• Grandma, What Massive Hotness You Have!: Most people's reactions to seeing Sterk, Esty and Gio in promotional material for Atelier Meruru. Esty is nearly 40 now, and she still practically looks like a teenager. Sterk is about the same age and, while he looks a bit older, he's still hot enough to literally set fangirls on fire. As for Gio, he's decidedly older now, grey hair and all, but he's unquestionably the best-looking senior citizen you've ever seen.
    • It had (has) gotten to the point where numerous Japanese and English sites have people commenting everywhere on the odd effect time seems to have on people in the Atelier universe, aka the older you get, the hotter you get.
  • Hyperactive Metabolism: Food and drinks can be consumed instantly as healing items. Also Iksel, who essentially feeds a party member a full meal in a matter of seconds as a healing ability.
  • Improbable Weapon User: Half of the game's playable characters manage to avoid this, using swords, staves, knuckles and the like. The other half?... let's see, Lionela fights with puppets, Iksel uses a frying pan, and Gio is awesome enough to use a cane that doubles as a sword. That fills out the quota nicely.
  • Item Crafting: It's an Atelier game, so the core mechanic returns. Rorona uses a system somewhat similar to that found in Atelier Violet but modified for ease-of-use.
  • Likes Older Women: gender inverted example. Cordelia is very taken by the 48 year old Gio. To his credit, he finds this somewhat discomforting.
  • Low Fantasy: The only "standard" element of low fantasy missing is the "grittiness". Atelier Rorona is as non-epic as a videogame can get, the setting is dominated completely by humanity ( in fact, a sidequest elaborates on how the traditional fairies of the Atelier universe feel incredibly threatened by Arland's technological advances), the "alchemy" is based on scientific principles, and the setting of the game is tightly confined to Arland City and its environs within no more than a week or two's march. This game brought the Atelier series back to its low fantasy roots in full.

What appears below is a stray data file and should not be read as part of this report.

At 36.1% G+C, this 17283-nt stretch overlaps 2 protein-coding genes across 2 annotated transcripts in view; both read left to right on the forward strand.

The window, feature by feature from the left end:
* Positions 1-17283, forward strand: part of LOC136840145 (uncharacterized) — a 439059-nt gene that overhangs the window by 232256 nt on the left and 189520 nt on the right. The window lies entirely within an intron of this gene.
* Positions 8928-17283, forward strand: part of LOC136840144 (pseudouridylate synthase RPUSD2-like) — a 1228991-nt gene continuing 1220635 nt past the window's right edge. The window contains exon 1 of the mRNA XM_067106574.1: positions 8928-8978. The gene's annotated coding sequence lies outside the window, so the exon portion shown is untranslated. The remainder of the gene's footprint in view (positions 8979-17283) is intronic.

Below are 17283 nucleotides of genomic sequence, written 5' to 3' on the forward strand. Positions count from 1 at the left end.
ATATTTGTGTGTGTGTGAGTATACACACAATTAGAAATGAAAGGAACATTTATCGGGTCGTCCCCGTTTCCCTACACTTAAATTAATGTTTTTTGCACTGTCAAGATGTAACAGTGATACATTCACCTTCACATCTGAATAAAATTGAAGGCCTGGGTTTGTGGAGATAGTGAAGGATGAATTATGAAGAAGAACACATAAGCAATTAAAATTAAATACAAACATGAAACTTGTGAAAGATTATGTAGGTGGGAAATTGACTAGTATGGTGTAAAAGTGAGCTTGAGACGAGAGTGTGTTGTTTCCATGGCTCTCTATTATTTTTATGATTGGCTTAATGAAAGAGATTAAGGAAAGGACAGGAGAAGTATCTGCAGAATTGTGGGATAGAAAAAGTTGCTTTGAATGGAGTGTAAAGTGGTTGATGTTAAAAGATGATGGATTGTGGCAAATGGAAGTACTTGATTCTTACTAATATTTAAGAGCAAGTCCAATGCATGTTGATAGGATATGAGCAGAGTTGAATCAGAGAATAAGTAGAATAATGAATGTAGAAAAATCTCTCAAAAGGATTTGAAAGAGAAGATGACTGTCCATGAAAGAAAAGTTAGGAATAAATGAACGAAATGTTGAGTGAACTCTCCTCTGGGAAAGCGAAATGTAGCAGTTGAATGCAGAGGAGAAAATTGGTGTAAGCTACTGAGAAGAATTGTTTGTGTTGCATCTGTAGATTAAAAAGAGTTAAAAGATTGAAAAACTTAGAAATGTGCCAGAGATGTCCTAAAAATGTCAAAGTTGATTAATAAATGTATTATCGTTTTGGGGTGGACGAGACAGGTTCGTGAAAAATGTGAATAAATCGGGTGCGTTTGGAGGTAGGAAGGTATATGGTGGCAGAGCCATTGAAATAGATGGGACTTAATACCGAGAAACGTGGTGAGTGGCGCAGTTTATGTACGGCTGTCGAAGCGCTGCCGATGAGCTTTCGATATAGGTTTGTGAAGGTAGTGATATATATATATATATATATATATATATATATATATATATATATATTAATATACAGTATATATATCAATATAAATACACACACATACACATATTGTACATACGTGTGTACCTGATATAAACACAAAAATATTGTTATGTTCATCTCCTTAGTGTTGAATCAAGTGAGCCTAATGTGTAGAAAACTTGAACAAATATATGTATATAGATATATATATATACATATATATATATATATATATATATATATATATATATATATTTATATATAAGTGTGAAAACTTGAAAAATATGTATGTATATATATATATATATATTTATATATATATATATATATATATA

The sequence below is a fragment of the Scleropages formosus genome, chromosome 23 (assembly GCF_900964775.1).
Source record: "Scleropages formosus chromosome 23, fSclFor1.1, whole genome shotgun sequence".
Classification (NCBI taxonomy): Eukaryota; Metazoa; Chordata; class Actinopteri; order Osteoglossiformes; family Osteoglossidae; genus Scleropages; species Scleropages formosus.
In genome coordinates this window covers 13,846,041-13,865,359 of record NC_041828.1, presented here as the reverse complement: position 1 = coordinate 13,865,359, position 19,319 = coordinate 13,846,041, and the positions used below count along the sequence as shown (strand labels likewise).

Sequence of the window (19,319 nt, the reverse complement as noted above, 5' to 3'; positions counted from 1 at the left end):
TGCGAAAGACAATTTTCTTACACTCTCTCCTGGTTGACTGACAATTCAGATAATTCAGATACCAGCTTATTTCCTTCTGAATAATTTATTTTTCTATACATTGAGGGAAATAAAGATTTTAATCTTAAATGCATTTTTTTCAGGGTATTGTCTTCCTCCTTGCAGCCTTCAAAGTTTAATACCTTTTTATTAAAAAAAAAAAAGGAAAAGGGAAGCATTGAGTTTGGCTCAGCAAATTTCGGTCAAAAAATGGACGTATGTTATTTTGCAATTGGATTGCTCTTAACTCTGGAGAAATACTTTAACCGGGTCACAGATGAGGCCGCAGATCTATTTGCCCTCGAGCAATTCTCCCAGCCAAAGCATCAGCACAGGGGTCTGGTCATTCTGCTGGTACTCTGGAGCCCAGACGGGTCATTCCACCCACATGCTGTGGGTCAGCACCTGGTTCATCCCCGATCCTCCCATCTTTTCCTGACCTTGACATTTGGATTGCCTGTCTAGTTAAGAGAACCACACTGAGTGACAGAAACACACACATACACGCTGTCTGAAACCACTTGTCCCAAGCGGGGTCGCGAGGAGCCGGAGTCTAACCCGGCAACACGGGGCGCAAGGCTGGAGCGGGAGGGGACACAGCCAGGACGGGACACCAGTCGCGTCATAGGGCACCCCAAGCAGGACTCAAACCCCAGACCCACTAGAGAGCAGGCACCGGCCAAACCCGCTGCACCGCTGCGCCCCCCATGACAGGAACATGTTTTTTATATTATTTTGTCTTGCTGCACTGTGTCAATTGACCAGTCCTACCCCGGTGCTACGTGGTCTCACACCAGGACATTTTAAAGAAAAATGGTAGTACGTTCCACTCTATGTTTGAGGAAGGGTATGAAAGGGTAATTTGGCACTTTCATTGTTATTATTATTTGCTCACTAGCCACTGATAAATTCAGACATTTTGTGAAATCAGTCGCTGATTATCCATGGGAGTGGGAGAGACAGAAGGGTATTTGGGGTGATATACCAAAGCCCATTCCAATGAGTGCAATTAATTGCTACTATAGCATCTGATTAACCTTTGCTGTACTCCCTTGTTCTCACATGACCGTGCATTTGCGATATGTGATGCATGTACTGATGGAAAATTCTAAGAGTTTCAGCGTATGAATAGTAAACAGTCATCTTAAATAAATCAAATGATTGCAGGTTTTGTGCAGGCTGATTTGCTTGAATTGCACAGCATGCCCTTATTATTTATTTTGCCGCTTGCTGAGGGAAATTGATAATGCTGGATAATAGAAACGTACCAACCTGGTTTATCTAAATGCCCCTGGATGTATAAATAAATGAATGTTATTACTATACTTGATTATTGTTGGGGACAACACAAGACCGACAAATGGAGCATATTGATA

• Mistaken for Cheating: Happens to Rorona's father when Hom introduces him/herself as Rorona's brother/sister.
  • Multiple Endings: An absolutely mind-cracking number of them; three "base" good ends, plus extra end content for each character if you're on excellent terms with them. Plus the pie ending, plus the "adventurer" ending, and plus a few "bad ends".
  • The Napoleon: Cordelia
  • New Technology Is Evil: Applied to steam power, hilariously enough. The advent of steam-powered devices is what sets off the game's central crisis of proving that the atelier is still worth keeping open. Later on, there are hints that the technology left behind by the Precursors of the game may not be as benign as people assume it is.
  • The Nicknamer: Whenever Rorona hears someone's name she immediately starts brainstorming possible nicknames.
  • Ojou: Cordelia.
  • Parental Abandonment: Played for Laughs to some extent with Rorona's parents. While Astrid may take a good care of Rorona, one has to wonder how her parents can go on so many trips without showing so much concern on her well-being.
  • Put on a Bus: Some characters will be temporarily unavailable after their events.
    • Tantris, Gio, and Lionela are getting this treatment in Atelier Totori, although it's justified and explained in one of Rorona's events there.
    • Well, Gio's back in Meruru. And Lionela appears as a quick cameo in Meruru's opening. But it costs Cordelia and Iksel...
  • Spell My Name with an "S": Rororina or Rorolina? Cuderia or Corderia? Yksel or Iksel? Astrid Zexes or Astrid Zexis? Tantoris or Tantris? And that's just the names!
  • Schizo-Tech: A little bit, and justified by the backstory: the engineers of Arland have begun to comprehend the technology left behind in the ruins of an ancient civilization which dot the kingdom. This has generally led to the adoption of consistent steam technology at the start of the game, but there's still a few odd bits of high-technology that have been made to work in the city, such as the computerized bulletin board in the city square.